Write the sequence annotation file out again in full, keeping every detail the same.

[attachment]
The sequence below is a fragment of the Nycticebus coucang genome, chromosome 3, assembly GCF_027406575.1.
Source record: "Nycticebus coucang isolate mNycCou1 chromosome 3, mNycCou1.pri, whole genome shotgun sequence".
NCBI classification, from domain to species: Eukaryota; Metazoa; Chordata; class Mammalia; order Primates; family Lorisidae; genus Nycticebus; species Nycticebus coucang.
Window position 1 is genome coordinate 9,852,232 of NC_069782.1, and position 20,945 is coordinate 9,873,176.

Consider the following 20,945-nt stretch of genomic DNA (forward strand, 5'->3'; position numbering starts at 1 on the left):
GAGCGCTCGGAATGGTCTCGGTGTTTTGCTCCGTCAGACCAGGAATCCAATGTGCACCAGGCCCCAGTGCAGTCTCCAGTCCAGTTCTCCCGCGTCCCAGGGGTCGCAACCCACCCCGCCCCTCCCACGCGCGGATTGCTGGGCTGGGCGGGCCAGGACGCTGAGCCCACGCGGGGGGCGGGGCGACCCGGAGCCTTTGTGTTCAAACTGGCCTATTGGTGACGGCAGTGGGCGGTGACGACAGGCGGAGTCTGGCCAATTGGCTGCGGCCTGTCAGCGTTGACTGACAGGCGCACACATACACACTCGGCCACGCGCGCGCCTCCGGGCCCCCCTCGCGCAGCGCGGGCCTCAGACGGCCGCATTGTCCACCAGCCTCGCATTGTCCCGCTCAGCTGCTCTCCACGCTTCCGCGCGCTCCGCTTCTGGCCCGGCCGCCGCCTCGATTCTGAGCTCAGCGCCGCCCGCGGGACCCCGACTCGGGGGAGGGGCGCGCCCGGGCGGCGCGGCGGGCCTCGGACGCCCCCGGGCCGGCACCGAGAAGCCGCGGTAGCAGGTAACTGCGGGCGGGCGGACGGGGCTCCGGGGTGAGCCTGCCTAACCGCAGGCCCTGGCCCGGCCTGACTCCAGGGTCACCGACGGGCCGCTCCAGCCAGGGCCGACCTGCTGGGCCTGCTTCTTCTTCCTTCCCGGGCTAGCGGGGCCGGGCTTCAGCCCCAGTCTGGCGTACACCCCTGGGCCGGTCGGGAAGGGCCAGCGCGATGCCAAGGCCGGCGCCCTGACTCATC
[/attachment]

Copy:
The sequence below is a fragment of the Nycticebus coucang genome, chromosome 3, assembly GCF_027406575.1.
Source record: "Nycticebus coucang isolate mNycCou1 chromosome 3, mNycCou1.pri, whole genome shotgun sequence".
NCBI classification, from domain to species: Eukaryota; Metazoa; Chordata; class Mammalia; order Primates; family Lorisidae; genus Nycticebus; species Nycticebus coucang.
Window position 1 is genome coordinate 9,852,232 of NC_069782.1, and position 20,945 is coordinate 9,873,176.

Consider the following 20,945-nt stretch of genomic DNA (forward strand, 5'->3'; position numbering starts at 1 on the left):
GAGCGCTCGGAATGGTCTCGGTGTTTTGCTCCGTCAGACCAGGAATCCAATGTGCACCAGGCCCCAGTGCAGTCTCCAGTCCAGTTCTCCCGCGTCCCAGGGGTCGCAACCCACCCCGCCCCTCCCACGCGCGGATTGCTGGGCTGGGCGGGCCAGGACGCTGAGCCCACGCGGGGGGCGGGGCGACCCGGAGCCTTTGTGTTCAAACTGGCCTATTGGTGACGGCAGTGGGCGGTGACGACAGGCGGAGTCTGGCCAATTGGCTGCGGCCTGTCAGCGTTGACTGACAGGCGCACACATACACACTCGGCCACGCGCGCGCCTCCGGGCCCCCCTCGCGCAGCGCGGGCCTCAGACGGCCGCATTGTCCACCAGCCTCGCATTGTCCCGCTCAGCTGCTCTCCACGCTTCCGCGCGCTCCGCTTCTGGCCCGGCCGCCGCCTCGATTCTGAGCTCAGCGCCGCCCGCGGGACCCCGACTCGGGGGAGGGGCGCGCCCGGGCGGCGCGGCGGGCCTCGGACGCCCCCGGGCCGGCACCGAGAAGCCGCGGTAGCAGGTAACTGCGGGCGGGCGGACGGGGCTCCGGGGTGAGCCTGCCTAACCGCAGGCCCTGGCCCGGCCTGACTCCAGGGTCACCGACGGGCCGCTCCAGCCAGGGCCGACCTGCTGGGCCTGCTTCTTCTTCCTTCCCGGGCTAGCGGGGCCGGGCTTCAGCCCCAGTCTGGCGTACACCCCTGGGCCGGTCGGGAAGGGCCAGCGCGATGCCAAGGCCGGCGCCCTGACTCATC